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Thread: Choosing your city

  1. #1
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    Choosing your city

    Hello all. I have a question about getting a job after completing school.

    I'm going to be getting my planning degree in NYC, and really want to be able to live and work there afterwards. I know that getting your foot in the door on that first entry-level planning position can be tough, so what do you guys feel the odds are of being able to pick a popular city for planners like New York, and actually getting a job? I know it's a big city so there should be many opportunities, but it seems like the competitive factor might win out. Any thoughts?

  2. #2
    Cyburbian otterpop's avatar
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    Quote Originally posted by AddG View post
    Hello all. I have a question about getting a job after completing school.

    I'm going to be getting my planning degree in NYC, and really want to be able to live and work there afterwards. I know that getting your foot in the door on that first entry-level planning position can be tough, so what do you guys feel the odds are of being able to pick a popular city for planners like New York, and actually getting a job? I know it's a big city so there should be many opportunities, but it seems like the competitive factor might win out. Any thoughts?
    A newly-minted planner is lucky to find a job in these tough times, much less expect to land one in the place of first choice.

    When I got out of grad school, I applied in the town of my choice, as well as dozens of others. I eventually, after a long search, found a job in a community I did not want to necessarily live in. I put in eighteen months there and began looking again. I got very lucky and found a job in my first-choice town.

    I would say you should certainly apply in NYC if that is where you want to go, but I would apply in lots of other places, too. A boradly-cast net yields more prospects. NYC isn't going anywhere. It will still be your first choice, if you have to spend a year or two in a "lesser" city.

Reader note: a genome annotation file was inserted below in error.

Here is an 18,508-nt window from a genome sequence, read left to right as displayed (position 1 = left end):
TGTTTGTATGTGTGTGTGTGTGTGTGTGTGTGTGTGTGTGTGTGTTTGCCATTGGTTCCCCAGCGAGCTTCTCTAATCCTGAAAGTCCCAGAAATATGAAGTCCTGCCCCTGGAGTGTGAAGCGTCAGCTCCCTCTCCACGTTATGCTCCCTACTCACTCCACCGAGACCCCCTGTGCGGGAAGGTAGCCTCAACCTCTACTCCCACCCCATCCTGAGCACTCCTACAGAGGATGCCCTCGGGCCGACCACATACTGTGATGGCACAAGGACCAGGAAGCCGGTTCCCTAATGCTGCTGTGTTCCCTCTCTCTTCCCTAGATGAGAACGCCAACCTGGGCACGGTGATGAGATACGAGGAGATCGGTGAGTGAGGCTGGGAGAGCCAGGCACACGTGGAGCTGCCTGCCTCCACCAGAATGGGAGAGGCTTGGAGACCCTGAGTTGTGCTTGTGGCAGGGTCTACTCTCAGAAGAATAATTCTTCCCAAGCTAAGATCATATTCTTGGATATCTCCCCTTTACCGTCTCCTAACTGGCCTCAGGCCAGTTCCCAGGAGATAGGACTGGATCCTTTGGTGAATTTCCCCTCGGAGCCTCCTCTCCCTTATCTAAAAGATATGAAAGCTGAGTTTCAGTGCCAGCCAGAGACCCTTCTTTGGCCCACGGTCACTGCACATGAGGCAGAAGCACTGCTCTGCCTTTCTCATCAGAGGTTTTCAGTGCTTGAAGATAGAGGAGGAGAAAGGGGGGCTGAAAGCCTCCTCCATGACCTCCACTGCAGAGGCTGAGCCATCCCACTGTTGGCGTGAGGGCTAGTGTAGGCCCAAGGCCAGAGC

"I am very good at reading women, but I get into trouble for using the Braille method."

    ~ Otterpop ~

  3. #3
    Cyburbian
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    Most planning schools in large cities are usually pretty good about helping students get their foot in the the door in their respective city's planning sector. I would say your odds of getting your foot in the door in the NYC are pretty good. It is full of public agencies, private sector architecture and design firms, and lots of non-profits that deal with issues related to urban development and the environment. Just make sure to seek out internships and do lots of networking through APA, ULI, AEP, etc.

  4. #4
    Cyburbian FueledByRamen's avatar
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    Several Cyburbians harbor resentment against the private sector, but don't rule it out. With the economy the way it is, now's a good time to go private....doing so may allow you to stay in NYC.

  5. #5
    I don't want to get off topic and hijack the OP's thread, but what's so bad about the private sector?

  6. #6
    Cyburbian
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    Not to change the subject...